The two who held out? Mark Briggs and Archibald Baxter. Briggs was a leader among the fourteen, defiant and uncompromising. By the end of the war he had been declared physically unfit for service as a result of the abuse he received. Baxter, though, is really something else. His autobiographical account, We Will Not Cease, is described by some as 'remarkable for its lack of animosity'. That isn't the half of it. No, the truly remarkable thing about Archibald Baxter is his distinct lack of cognitive dissonance. In his autobiographical account, Baxter is never certain how far he will be able to hold out. He does not set his teeth. He does not set his position in stone and then hold to it. He simply remains in tune with his personal convictions, whatsoever they may be.

Baxter would never have wanted me to imply he shared my atheism, so before I go further let me explain that he was most definitely Christian: unchurched, but Christian. In explaining his objection to war, he says

"To me, Christianity is based on the commandment: 'Thou shalt love thy neighbour as thyself.' I do not profess to be able to live up to this ideal, but one can at least go so far along the road as to try to treat other people as one would wish to be treated by them, and war cuts this position at its very roots."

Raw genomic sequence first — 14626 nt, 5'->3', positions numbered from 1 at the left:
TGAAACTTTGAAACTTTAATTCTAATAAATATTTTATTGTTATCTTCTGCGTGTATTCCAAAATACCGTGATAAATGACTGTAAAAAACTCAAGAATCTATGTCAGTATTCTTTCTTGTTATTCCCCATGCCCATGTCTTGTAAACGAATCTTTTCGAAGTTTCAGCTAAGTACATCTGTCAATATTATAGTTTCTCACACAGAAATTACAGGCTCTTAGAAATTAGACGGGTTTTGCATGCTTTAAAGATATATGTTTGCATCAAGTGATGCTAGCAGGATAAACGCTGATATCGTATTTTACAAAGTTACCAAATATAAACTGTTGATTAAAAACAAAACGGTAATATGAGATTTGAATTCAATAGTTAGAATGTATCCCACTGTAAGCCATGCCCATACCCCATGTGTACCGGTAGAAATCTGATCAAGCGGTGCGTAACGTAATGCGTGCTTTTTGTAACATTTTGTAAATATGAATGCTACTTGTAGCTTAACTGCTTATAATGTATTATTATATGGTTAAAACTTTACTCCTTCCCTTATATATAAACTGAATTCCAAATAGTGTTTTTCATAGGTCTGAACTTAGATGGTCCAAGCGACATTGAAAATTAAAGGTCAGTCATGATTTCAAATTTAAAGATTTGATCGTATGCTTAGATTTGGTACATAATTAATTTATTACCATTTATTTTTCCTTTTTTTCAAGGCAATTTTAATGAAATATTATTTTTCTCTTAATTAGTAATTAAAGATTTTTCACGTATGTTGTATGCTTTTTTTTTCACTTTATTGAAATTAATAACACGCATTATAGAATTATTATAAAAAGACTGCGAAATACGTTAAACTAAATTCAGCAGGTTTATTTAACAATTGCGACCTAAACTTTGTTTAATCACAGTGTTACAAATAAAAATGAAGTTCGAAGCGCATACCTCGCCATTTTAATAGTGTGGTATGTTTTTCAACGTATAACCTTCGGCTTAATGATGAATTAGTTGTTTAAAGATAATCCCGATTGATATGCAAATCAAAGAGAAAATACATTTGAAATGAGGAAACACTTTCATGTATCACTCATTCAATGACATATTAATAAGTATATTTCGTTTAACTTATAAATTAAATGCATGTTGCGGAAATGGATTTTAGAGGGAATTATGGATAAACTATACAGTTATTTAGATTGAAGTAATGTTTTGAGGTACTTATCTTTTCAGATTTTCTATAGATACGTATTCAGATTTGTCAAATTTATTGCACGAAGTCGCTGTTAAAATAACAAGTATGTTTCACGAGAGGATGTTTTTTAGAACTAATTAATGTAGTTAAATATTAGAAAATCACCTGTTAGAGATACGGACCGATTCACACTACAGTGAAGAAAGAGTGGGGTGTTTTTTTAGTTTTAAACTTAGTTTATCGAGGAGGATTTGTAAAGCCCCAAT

As a freethinker, I find Baxter's achievements remarkable and inspirational. If it is possible to hold out under such strain while still remaining in touch with one's real and human conscience (rather than with an ideal set in stone), then perhaps it is also possible to navigate in life while still in touch not only with conscience but with reason: aware that our views may change, aware that under some circumstances we might be too broken to hold out, but still, for now, following what we believe to be true and good. If we are to aim for heroism, let it not be heroism of the Mother Teresa style. Let us rather trust our own hearts and minds, and have courage in what they tell us.

Baxter eventually passed out from starvation (long story), and woke up in an English mental hospital. Presumably they assumed that someone who wasn't eating was probably mentally disturbed. At any rate, he stayed in mental institutions until the end of the war. The exact extent to which he needed mental attention and the extent to which the English medical people were simply trying to keep him from further abuse by the New Zealand authorities is unclear; in his autobiography, Baxter does not consider himself to have been truly mad. Nevertheless, it is undoubtedly true that his experiences left him with considerable psychological damage -- he had nightmares for years afterwards.

Archibald Baxter married Millicent MacMillan Brown in 1920. Millicent was the daughter of Helen Connon, one of the first female BAs in the British Empire. She was educated in Sydney and Cambridge; he was a self-educated farm labourer. When Millicent was 90, someone asked her what she would do if she was sixty years younger, and she is said to have replied without hesitation "I'd marry my husband again." Their second son, James K. Baxter, was one of the greatest poets New Zealand has ever produced.

Humanist Symposium #7

There is a new Humanist Symposium up at Bligbi.

The next Humanist Symposium will be right here at Elliptica. Submissions can be sent directly to me (linnetlynet at or via the Blog Carnival Form.